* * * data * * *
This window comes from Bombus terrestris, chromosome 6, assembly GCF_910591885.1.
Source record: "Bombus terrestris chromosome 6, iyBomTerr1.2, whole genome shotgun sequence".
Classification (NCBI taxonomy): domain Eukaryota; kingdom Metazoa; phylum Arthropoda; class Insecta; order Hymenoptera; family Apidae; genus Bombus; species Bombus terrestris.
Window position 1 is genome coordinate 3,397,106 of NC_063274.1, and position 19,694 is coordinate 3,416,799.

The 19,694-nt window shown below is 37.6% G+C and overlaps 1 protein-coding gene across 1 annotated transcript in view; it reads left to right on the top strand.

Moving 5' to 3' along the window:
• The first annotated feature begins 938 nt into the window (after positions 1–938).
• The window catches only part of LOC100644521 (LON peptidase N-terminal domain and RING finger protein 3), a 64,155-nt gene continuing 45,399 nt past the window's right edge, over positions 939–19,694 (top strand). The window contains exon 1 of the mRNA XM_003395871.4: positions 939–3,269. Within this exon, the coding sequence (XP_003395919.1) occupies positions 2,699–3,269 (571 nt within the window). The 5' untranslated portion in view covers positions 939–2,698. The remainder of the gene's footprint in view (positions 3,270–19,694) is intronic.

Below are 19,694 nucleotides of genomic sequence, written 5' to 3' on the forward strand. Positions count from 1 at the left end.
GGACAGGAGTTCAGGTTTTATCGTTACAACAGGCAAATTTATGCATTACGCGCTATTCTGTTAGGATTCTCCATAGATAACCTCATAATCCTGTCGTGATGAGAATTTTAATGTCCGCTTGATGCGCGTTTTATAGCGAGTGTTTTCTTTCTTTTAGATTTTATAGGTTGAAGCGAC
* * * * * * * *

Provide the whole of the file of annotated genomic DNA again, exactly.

This window comes from Bombus terrestris, chromosome 6, assembly GCF_910591885.1.
Source record: "Bombus terrestris chromosome 6, iyBomTerr1.2, whole genome shotgun sequence".
Classification (NCBI taxonomy): domain Eukaryota; kingdom Metazoa; phylum Arthropoda; class Insecta; order Hymenoptera; family Apidae; genus Bombus; species Bombus terrestris.
Window position 1 is genome coordinate 3,397,106 of NC_063274.1, and position 19,694 is coordinate 3,416,799.

The 19,694-nt window shown below is 37.6% G+C and overlaps 1 protein-coding gene across 1 annotated transcript in view; it reads left to right on the top strand.

Moving 5' to 3' along the window:
• The first annotated feature begins 938 nt into the window (after positions 1–938).
• The window catches only part of LOC100644521 (LON peptidase N-terminal domain and RING finger protein 3), a 64,155-nt gene continuing 45,399 nt past the window's right edge, over positions 939–19,694 (top strand). The window contains exon 1 of the mRNA XM_003395871.4: positions 939–3,269. Within this exon, the coding sequence (XP_003395919.1) occupies positions 2,699–3,269 (571 nt within the window). The 5' untranslated portion in view covers positions 939–2,698. The remainder of the gene's footprint in view (positions 3,270–19,694) is intronic.

Below are 19,694 nucleotides of genomic sequence, written 5' to 3' on the forward strand. Positions count from 1 at the left end.
GGACAGGAGTTCAGGTTTTATCGTTACAACAGGCAAATTTATGCATTACGCGCTATTCTGTTAGGATTCTCCATAGATAACCTCATAATCCTGTCGTGATGAGAATTTTAATGTCCGCTTGATGCGCGTTTTATAGCGAGTGTTTTCTTTCTTTTAGATTTTATAGGTTGAAGCGAC